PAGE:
Thus, the clock is a specific object that generates rhythms of equal and specific duration. Under "normal" physical conditions, the duration of these rhythms has a strictly defined extent. It is possible to assume that when the physical conditions change, the duration of the rhythms of different clock can vary in different ways, including depending on the factor of gravitation. It is important to note that there is no acceleration or slowing down of "time", but the duration of rhythmic movements, that is, the speed of physical processes, in individual objects considered as "clock" changes. It is important to note that there is no acceleration or slowing down of "time", but changes the duration of rhythmic movements, that is, the speed of physical processes, in individual objects considered as "clock".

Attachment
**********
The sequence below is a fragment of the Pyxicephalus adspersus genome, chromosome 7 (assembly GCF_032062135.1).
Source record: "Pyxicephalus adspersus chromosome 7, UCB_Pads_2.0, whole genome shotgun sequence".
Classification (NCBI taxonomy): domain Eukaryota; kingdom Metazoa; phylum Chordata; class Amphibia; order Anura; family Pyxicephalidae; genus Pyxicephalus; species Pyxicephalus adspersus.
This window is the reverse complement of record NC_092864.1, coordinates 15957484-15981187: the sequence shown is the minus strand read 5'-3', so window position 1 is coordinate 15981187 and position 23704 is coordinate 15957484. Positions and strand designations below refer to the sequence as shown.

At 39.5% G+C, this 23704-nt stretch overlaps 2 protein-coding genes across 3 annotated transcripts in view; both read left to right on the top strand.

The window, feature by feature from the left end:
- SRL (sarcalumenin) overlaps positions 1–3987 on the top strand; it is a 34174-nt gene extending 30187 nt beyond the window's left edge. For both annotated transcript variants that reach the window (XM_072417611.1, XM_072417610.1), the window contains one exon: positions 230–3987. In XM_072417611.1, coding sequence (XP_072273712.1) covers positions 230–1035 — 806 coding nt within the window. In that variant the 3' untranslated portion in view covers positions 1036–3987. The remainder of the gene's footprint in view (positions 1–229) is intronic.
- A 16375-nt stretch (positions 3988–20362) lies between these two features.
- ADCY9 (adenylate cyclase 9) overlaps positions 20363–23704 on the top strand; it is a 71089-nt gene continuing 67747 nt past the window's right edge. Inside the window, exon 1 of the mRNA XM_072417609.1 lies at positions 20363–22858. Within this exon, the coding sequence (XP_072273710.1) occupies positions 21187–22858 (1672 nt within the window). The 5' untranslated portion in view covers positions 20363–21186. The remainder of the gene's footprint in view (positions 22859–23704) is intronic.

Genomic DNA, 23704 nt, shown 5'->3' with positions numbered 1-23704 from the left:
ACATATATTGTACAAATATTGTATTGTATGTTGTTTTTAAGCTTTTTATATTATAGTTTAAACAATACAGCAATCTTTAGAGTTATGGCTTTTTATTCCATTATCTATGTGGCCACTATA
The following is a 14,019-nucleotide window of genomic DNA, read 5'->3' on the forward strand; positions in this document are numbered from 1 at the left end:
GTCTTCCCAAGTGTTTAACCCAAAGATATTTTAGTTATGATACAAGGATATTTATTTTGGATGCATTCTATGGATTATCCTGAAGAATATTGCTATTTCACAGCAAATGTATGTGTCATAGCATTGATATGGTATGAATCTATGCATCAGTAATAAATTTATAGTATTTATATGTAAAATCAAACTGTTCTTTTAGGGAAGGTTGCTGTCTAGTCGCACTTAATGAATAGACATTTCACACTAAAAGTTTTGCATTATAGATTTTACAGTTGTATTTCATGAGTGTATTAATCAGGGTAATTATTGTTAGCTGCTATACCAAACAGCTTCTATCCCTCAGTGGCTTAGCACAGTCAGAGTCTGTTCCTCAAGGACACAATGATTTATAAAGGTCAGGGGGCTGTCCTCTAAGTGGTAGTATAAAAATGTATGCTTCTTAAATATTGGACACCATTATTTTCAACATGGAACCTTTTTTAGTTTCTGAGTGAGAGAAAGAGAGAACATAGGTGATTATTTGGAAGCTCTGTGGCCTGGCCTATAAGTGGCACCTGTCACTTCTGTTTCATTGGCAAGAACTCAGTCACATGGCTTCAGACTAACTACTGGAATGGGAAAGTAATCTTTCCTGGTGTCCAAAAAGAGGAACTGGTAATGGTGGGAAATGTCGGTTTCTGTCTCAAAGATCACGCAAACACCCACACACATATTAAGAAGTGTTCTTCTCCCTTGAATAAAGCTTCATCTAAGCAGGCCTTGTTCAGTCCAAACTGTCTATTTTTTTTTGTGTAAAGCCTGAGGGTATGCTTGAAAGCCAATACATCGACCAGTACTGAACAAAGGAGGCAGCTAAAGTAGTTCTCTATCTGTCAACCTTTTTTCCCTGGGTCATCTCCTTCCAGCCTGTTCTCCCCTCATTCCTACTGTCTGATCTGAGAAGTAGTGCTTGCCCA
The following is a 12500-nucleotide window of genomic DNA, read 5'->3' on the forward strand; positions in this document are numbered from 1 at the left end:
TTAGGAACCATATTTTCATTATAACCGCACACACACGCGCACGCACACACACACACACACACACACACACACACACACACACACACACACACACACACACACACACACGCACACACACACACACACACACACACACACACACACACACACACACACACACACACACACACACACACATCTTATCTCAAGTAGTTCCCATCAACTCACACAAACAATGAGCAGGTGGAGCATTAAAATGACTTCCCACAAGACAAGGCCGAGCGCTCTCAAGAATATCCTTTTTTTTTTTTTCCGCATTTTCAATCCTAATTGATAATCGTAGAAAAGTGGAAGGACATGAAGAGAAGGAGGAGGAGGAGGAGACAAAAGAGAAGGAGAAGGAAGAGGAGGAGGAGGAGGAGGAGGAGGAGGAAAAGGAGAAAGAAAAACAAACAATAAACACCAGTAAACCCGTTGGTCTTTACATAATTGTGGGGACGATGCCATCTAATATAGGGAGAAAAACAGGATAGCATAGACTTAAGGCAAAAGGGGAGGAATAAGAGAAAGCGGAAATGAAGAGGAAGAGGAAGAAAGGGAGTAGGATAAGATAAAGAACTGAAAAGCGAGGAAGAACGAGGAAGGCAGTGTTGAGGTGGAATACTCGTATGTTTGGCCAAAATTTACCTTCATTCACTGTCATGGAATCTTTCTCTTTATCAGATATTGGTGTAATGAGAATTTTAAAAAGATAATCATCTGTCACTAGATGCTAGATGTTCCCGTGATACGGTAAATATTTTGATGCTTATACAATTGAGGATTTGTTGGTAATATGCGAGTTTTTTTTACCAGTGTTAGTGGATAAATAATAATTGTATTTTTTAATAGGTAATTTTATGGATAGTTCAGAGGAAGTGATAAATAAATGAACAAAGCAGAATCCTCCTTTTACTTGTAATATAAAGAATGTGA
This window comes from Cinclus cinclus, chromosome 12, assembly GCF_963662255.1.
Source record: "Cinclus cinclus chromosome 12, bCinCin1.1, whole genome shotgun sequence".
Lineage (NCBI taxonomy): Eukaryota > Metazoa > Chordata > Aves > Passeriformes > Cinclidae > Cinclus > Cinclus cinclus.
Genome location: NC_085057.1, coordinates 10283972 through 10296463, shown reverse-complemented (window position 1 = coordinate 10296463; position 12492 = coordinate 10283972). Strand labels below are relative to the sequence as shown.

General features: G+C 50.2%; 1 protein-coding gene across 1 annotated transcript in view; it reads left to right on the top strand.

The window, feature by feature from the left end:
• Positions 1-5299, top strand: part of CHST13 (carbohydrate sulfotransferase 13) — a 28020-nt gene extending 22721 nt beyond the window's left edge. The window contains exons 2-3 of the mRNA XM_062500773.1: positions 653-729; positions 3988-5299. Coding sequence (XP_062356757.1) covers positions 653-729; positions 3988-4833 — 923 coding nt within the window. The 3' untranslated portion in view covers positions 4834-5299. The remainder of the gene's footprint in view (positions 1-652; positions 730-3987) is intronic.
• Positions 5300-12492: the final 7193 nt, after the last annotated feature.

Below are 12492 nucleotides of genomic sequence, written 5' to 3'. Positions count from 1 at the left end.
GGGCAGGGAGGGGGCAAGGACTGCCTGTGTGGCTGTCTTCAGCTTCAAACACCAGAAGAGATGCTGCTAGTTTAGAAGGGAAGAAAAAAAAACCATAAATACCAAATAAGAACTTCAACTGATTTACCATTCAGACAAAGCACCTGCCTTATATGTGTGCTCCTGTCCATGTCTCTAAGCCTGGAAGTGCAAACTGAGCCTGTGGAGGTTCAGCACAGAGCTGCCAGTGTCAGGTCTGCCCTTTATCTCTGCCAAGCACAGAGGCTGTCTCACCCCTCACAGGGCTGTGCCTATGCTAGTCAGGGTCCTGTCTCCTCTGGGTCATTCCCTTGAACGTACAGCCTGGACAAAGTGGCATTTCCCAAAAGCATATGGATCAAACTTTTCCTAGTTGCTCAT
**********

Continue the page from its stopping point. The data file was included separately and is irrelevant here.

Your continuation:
Clock can be defined as objects that expend energy on making rhythmic movements. According to the type of energy spent, the clock can be conditionally divided into three types: A). which use the energy of gravity ("gravitational"); B) which overcome the force of gravity - use "internal" energy; C) which use a combination of gravity and "internal" energy.

Consider several models of clocks. The duration of their rhythms is compared with the duration of the rhythm of the clock of the observer.

4. "Gravitational" clocks

Consider two types of "gravitational" clocks, that is, clocks using the force of gravity, the "energy of gravity". The simplest model is the "hourglass". It is clear, with a decrease in gravity (the force of gravity), the course of the hourglass slows down, and in conditions of approaching the gravity of the sand to zero, they stop working.